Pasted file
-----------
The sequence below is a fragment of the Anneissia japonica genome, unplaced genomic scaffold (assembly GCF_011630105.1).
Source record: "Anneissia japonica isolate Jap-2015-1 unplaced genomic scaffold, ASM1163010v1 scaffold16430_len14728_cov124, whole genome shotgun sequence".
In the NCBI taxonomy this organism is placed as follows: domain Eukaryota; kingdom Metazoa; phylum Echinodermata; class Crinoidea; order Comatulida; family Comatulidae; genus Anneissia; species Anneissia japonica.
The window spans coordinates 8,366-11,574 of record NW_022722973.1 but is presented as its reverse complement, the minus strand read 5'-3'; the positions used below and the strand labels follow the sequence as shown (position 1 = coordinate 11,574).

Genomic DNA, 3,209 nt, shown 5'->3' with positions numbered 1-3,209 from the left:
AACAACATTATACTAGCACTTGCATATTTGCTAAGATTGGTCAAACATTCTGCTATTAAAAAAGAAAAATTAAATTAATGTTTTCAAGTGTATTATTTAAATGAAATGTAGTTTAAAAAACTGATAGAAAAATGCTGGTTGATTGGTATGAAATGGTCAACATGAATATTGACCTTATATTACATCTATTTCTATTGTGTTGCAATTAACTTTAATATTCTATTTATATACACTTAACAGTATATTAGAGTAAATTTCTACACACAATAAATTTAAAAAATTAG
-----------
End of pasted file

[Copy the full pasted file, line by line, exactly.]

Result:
The sequence below is a fragment of the Anneissia japonica genome, unplaced genomic scaffold (assembly GCF_011630105.1).
Source record: "Anneissia japonica isolate Jap-2015-1 unplaced genomic scaffold, ASM1163010v1 scaffold16430_len14728_cov124, whole genome shotgun sequence".
In the NCBI taxonomy this organism is placed as follows: domain Eukaryota; kingdom Metazoa; phylum Echinodermata; class Crinoidea; order Comatulida; family Comatulidae; genus Anneissia; species Anneissia japonica.
The window spans coordinates 8,366-11,574 of record NW_022722973.1 but is presented as its reverse complement, the minus strand read 5'-3'; the positions used below and the strand labels follow the sequence as shown (position 1 = coordinate 11,574).

Genomic DNA, 3,209 nt, shown 5'->3' with positions numbered 1-3,209 from the left:
AACAACATTATACTAGCACTTGCATATTTGCTAAGATTGGTCAAACATTCTGCTATTAAAAAAGAAAAATTAAATTAATGTTTTCAAGTGTATTATTTAAATGAAATGTAGTTTAAAAAACTGATAGAAAAATGCTGGTTGATTGGTATGAAATGGTCAACATGAATATTGACCTTATATTACATCTATTTCTATTGTGTTGCAATTAACTTTAATATTCTATTTATATACACTTAACAGTATATTAGAGTAAATTTCTACACACAATAAATTTAAAAAATTAG